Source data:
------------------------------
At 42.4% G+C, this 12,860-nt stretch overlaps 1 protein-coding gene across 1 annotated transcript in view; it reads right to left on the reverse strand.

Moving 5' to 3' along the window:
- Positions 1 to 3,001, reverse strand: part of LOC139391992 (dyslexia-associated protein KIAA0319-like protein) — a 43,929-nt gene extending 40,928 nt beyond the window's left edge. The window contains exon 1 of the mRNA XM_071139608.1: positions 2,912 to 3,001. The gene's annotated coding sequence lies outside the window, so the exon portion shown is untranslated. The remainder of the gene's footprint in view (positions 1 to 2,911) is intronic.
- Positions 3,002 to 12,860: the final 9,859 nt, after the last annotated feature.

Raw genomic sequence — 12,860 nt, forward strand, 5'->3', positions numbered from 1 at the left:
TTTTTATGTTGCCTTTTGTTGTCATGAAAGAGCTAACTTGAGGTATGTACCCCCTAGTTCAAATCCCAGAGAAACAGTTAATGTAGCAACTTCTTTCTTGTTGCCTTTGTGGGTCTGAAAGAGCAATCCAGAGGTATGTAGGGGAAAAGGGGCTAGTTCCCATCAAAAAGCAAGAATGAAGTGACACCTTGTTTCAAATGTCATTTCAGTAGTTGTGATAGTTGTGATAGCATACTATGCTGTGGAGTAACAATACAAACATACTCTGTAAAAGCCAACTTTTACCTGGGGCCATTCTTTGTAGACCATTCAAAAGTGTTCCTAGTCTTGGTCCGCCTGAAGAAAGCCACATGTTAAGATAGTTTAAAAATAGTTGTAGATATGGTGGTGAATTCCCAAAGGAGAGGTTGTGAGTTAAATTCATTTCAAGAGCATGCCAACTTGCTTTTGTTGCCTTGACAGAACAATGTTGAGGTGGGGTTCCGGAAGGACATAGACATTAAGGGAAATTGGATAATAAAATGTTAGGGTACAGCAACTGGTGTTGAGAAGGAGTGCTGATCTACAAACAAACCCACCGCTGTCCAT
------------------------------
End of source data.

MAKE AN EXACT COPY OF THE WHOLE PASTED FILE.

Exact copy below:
At 42.4% G+C, this 12,860-nt stretch overlaps 1 protein-coding gene across 1 annotated transcript in view; it reads right to left on the reverse strand.

Moving 5' to 3' along the window:
- Positions 1 to 3,001, reverse strand: part of LOC139391992 (dyslexia-associated protein KIAA0319-like protein) — a 43,929-nt gene extending 40,928 nt beyond the window's left edge. The window contains exon 1 of the mRNA XM_071139608.1: positions 2,912 to 3,001. The gene's annotated coding sequence lies outside the window, so the exon portion shown is untranslated. The remainder of the gene's footprint in view (positions 1 to 2,911) is intronic.
- Positions 3,002 to 12,860: the final 9,859 nt, after the last annotated feature.

Raw genomic sequence — 12,860 nt, forward strand, 5'->3', positions numbered from 1 at the left:
TTTTTATGTTGCCTTTTGTTGTCATGAAAGAGCTAACTTGAGGTATGTACCCCCTAGTTCAAATCCCAGAGAAACAGTTAATGTAGCAACTTCTTTCTTGTTGCCTTTGTGGGTCTGAAAGAGCAATCCAGAGGTATGTAGGGGAAAAGGGGCTAGTTCCCATCAAAAAGCAAGAATGAAGTGACACCTTGTTTCAAATGTCATTTCAGTAGTTGTGATAGTTGTGATAGCATACTATGCTGTGGAGTAACAATACAAACATACTCTGTAAAAGCCAACTTTTACCTGGGGCCATTCTTTGTAGACCATTCAAAAGTGTTCCTAGTCTTGGTCCGCCTGAAGAAAGCCACATGTTAAGATAGTTTAAAAATAGTTGTAGATATGGTGGTGAATTCCCAAAGGAGAGGTTGTGAGTTAAATTCATTTCAAGAGCATGCCAACTTGCTTTTGTTGCCTTGACAGAACAATGTTGAGGTGGGGTTCCGGAAGGACATAGACATTAAGGGAAATTGGATAATAAAATGTTAGGGTACAGCAACTGGTGTTGAGAAGGAGTGCTGATCTACAAACAAACCCACCGCTGTCCAT